China launched its first space lab module into orbit this week, the first step on its path to a manned space station around 2020. On the other side of the Pacific, Bigelow Aerospace has abruptly laid off nearly half of its employees.
Tiangong-1 was launched into orbit on a Long March 2-F T1 rocket from the Jiuquan Satellite Launch Center on September 29 at 9:16 pm local time. Xinghua News Agency reports the module successfully entered into a 350 kilometer orbit and deployed its solar panels. The space lab module will serve as an in-orbit rendezvous and docking target and simplified experiment/living space area for astronauts.
China will next launch the unmanned Shenzhou VIII spacecraft to rendezvous and dock with Tiangong-1 in November, followed by a pair of manned docking missions. Mastering in-orbit rendezvous and docking is one of the key steps in building large orbital platforms and missions beyond low earth orbit (LEO) . Ultimately, China plans to have a large space station in LEO and conduct a manned mission to the moon after conducting a series of building block flights to gain spaceflight experience.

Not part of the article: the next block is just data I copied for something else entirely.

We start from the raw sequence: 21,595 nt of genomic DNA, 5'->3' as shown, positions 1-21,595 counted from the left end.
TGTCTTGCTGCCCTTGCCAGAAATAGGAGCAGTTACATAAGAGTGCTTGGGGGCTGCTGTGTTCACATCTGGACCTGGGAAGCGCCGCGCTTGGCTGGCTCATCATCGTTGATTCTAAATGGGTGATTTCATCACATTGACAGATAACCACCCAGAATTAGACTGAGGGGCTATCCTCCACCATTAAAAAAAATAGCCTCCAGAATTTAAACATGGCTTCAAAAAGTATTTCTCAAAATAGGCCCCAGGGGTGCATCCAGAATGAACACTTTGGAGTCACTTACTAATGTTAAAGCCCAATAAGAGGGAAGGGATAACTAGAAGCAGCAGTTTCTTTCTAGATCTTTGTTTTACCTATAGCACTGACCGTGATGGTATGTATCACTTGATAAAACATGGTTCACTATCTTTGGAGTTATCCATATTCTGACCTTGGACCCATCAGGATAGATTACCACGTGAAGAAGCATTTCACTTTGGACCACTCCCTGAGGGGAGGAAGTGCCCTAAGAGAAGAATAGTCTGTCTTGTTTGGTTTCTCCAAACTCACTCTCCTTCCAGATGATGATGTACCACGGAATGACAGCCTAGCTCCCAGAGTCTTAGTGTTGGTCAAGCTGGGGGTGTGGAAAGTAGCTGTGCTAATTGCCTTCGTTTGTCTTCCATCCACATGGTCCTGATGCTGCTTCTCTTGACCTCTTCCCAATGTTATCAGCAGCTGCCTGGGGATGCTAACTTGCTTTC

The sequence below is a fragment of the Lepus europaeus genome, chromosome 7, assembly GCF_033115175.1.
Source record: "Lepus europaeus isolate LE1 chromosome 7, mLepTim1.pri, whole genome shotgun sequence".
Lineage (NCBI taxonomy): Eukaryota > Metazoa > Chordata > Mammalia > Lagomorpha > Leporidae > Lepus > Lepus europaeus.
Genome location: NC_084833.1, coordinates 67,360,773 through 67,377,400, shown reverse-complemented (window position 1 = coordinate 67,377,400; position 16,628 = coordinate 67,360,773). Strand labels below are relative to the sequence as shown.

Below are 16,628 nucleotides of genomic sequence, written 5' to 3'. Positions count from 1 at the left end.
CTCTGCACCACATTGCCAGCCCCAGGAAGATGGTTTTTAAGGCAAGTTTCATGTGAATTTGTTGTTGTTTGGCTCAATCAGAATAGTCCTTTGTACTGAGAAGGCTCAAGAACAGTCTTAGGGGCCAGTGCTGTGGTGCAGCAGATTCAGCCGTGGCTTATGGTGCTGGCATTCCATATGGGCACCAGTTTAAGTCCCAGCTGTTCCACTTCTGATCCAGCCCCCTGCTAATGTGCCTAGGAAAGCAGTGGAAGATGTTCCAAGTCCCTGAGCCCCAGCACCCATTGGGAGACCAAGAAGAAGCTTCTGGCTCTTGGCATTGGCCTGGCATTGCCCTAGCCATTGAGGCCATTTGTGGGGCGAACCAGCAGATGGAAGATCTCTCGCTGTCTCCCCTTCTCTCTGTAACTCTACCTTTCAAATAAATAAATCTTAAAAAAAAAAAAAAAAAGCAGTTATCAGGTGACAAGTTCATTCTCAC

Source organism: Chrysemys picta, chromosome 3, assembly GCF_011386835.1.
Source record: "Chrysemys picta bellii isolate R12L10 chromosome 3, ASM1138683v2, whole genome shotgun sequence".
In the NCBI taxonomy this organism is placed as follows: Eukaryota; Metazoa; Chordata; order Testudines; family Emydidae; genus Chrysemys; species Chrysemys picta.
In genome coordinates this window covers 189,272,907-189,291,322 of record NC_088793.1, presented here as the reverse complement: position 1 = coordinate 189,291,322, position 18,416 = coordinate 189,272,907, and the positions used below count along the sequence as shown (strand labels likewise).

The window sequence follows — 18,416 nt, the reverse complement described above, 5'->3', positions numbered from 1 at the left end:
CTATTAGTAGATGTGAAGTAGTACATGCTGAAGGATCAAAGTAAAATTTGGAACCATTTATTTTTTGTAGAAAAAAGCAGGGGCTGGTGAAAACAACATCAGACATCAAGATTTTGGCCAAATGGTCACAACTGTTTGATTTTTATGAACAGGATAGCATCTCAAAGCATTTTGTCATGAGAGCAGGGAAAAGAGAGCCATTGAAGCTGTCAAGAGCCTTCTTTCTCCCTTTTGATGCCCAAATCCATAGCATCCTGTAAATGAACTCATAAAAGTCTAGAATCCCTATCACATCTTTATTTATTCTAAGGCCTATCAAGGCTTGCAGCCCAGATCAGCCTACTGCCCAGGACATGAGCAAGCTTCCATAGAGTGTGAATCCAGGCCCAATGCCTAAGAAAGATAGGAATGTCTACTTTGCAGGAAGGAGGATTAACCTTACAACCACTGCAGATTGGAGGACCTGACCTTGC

Bigelow Aerospace laid off “some 40” of its 90 employees on September 29, reports Space News. The company now has “fifty plus” engineers, managers, and support staff, allowing it to continue developing and ultimately deploying its BA 330 six person inflatable space station modules. Layoffs affected nearly all of its machinists and most of the workers retained are associated with Boeing's (News - Alert) bid to build its CST-100 commercial space capsule to service the International Space Station (ISS) and future Bigelow space stations.
It is not clear how Bigelow's layoffs will affect the company's agreements with Dubai and the UAE to establish a commercial space flight program. In January 2011, Bigelow and The Emirates Institution for Advanced Science and Technology (EIAST) signed a Memorandum of Understanding (MoU) and the company boasted it had several agreements with nations for on-orbit time-sharing at a future Bigelow facility.
In an email sent to Space News (News - Alert), Bigelow Aerospace’s director of Washington operations and business growth Mike Gold attributes the layoffs to a “perfect storm of events,” including an anticipated delay in NASA's commercial crew (CCDeV) research and development efforts. Bigelow had hoped America would be back in the human spaceflight business by 2014 or 2014, but the company believes it is going to take much longer.
Other projects and companies which may be affected are Bigelow's proposal to demonstrate an inflatable module on the International Space Station (ISS) and a SpaceX (News - Alert) launch for Bigelow in 2014. Bigelow had reserved a Falcon 9 launch from Cape Canaveral, but SpaceX will most likely be able to offer the launch opportunity to someone else.
Doug Mohney is a contributing editor for TMCnet and a 20-year veteran of the ICT space. To read more of his articles, please visit columnist page.
Edited by Jennifer Russell